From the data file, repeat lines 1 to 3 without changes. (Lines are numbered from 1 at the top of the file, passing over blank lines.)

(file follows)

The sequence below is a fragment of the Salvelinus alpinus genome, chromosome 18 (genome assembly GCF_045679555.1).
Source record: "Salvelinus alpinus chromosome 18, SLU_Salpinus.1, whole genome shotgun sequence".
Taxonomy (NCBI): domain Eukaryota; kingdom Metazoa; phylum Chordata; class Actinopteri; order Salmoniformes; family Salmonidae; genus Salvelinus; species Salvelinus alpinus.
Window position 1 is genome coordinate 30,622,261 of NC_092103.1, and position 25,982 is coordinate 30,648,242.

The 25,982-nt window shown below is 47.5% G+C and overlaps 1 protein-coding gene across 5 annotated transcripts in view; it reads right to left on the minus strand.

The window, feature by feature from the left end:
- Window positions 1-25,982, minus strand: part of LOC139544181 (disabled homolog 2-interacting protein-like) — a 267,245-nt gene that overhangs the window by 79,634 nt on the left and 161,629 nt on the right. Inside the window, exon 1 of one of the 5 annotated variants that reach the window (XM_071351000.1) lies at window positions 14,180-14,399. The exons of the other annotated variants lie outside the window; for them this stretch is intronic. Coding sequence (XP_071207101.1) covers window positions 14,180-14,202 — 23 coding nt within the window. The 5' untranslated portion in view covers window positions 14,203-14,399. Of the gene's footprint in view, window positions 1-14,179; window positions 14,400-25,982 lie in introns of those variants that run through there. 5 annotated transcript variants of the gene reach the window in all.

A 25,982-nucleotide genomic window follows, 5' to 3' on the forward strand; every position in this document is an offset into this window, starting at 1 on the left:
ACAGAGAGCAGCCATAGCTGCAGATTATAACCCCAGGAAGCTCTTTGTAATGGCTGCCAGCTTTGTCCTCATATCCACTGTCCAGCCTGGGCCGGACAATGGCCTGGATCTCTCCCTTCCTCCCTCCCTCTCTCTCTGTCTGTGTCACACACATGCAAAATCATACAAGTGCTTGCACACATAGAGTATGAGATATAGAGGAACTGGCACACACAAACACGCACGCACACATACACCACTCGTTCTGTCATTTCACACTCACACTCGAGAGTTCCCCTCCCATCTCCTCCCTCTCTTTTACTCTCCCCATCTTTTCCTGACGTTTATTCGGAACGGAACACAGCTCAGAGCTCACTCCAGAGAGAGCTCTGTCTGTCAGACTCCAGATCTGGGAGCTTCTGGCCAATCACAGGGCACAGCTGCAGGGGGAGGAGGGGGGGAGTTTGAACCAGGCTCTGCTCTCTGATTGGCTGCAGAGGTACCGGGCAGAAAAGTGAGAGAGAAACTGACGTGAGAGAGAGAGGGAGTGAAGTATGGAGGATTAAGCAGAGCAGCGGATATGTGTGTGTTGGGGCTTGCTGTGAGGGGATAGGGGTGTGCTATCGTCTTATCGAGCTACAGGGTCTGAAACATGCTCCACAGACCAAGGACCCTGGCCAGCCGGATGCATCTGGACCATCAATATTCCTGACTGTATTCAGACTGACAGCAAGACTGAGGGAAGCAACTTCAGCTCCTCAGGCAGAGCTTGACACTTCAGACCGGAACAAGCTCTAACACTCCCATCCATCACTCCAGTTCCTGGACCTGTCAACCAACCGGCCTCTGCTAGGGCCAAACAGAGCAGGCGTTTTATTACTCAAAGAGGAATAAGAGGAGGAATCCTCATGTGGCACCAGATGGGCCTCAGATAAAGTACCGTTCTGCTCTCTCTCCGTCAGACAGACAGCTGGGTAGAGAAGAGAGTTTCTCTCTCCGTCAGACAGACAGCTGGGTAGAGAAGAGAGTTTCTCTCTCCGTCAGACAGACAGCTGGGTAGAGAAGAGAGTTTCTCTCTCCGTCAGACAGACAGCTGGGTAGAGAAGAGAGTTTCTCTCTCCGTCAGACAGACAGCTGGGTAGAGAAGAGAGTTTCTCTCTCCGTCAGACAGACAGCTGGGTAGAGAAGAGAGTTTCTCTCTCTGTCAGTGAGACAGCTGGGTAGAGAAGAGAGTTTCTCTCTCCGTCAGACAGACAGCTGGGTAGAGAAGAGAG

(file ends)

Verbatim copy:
The sequence below is a fragment of the Salvelinus alpinus genome, chromosome 18 (genome assembly GCF_045679555.1).
Source record: "Salvelinus alpinus chromosome 18, SLU_Salpinus.1, whole genome shotgun sequence".
Taxonomy (NCBI): domain Eukaryota; kingdom Metazoa; phylum Chordata; class Actinopteri; order Salmoniformes; family Salmonidae; genus Salvelinus; species Salvelinus alpinus.